Tip O’Neill, the Speaker of the US House of Representatives, endorsed Éıre Nua in 1973. In 1978, then Chairman of the House Judiciary Committee Representative Peter Rodino, commissioned a fact-finding delegation to investigate the U.S. State Department denial of visas to individuals advocating solutions to the conflict in the British occupied six Irish counties, commonly referred to as Northern Ireland (NI), to enter the United States.  Representatives Joshua Eilberg and Hamilton Fish IV led the delegation that visited Ireland to interview the individuals denied visas to determine if there were legitimate reasons for the State Department’s action. The report published by the delegation found no legal basis for the State Departments actions and concluded that the denials of visas were a political decision made on behest of the London government who feared an airing of their neo-colonial policy in Ireland.

Ruaırí Ó Brádaıgh, a co-author of Éıre Nua, was amongst those individuals denied entry visas.

Contrary to the State Department’s assessment and consequent regressive visa policy pro-British unionists in NI viewed the Éire Nua policy proposals as a genuine attempt at Irish unity and reconciliation. In a paradoxical act of treachery, corrupt elements within the Provisional Sınn Féın (PSF) Northern Command abandoned Éıre Nua stating that it was a “sop to the Unionists.” Despite Provisional Sınn Féın’s despicable rejection of the Éire Nua policy, republican parties and dedicated individuals in Ireland and in the U.S. “kept the flag a flying” for the past four decades.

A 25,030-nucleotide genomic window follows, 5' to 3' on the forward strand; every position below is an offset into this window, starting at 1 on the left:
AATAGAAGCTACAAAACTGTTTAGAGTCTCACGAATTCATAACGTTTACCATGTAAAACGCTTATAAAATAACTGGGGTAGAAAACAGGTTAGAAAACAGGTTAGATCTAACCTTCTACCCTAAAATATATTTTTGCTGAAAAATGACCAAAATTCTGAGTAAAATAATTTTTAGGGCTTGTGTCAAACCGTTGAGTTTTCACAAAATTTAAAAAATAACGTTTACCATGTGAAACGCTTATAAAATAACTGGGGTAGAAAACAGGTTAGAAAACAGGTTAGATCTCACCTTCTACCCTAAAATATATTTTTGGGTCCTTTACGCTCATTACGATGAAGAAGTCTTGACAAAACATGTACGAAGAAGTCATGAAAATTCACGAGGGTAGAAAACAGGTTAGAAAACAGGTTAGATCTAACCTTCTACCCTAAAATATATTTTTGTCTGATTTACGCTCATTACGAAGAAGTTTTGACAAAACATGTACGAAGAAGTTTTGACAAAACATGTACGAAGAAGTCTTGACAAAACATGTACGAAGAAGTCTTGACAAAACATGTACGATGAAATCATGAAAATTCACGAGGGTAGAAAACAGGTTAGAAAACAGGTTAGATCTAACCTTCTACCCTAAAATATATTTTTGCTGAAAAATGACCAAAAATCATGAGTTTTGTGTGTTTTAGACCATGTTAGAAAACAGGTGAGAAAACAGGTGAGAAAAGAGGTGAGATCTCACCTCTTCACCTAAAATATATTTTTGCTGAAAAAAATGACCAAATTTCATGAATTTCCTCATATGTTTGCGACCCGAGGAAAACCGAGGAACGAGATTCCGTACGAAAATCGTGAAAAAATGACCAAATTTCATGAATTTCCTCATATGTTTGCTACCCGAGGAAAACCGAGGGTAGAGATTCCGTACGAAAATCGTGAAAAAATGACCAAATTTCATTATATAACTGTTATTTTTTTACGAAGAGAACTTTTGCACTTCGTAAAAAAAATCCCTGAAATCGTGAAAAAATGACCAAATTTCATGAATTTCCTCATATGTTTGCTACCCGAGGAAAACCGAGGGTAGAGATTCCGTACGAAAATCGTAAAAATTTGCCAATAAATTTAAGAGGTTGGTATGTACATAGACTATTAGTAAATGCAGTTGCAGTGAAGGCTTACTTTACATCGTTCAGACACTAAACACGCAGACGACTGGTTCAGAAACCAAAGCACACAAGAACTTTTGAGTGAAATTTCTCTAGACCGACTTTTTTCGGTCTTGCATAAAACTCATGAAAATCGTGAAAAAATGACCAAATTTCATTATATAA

What is Éire Nua?  

Éire Nua, initially proposed by Republican Sinn Féin in 1972, would, as a basic requirement, reunite the British occupied six counties of Ireland with the rest of Ireland in an all-Ireland federation comprised of the four historic provinces of Ulster, Munster, Leinster, and Connacht. This comprehensive and far-reaching policy is in stark contrast to British imposed arrangements such as the Anglo-Irish Treaty of 1921, Sunningdale, Hillsborough, and the Good Friday Agreement, all calculated to copper-fasten and legitimize British control over the occupied six counties of Ireland.  If enacted it would act as a bulwark against what everyone fears – another war.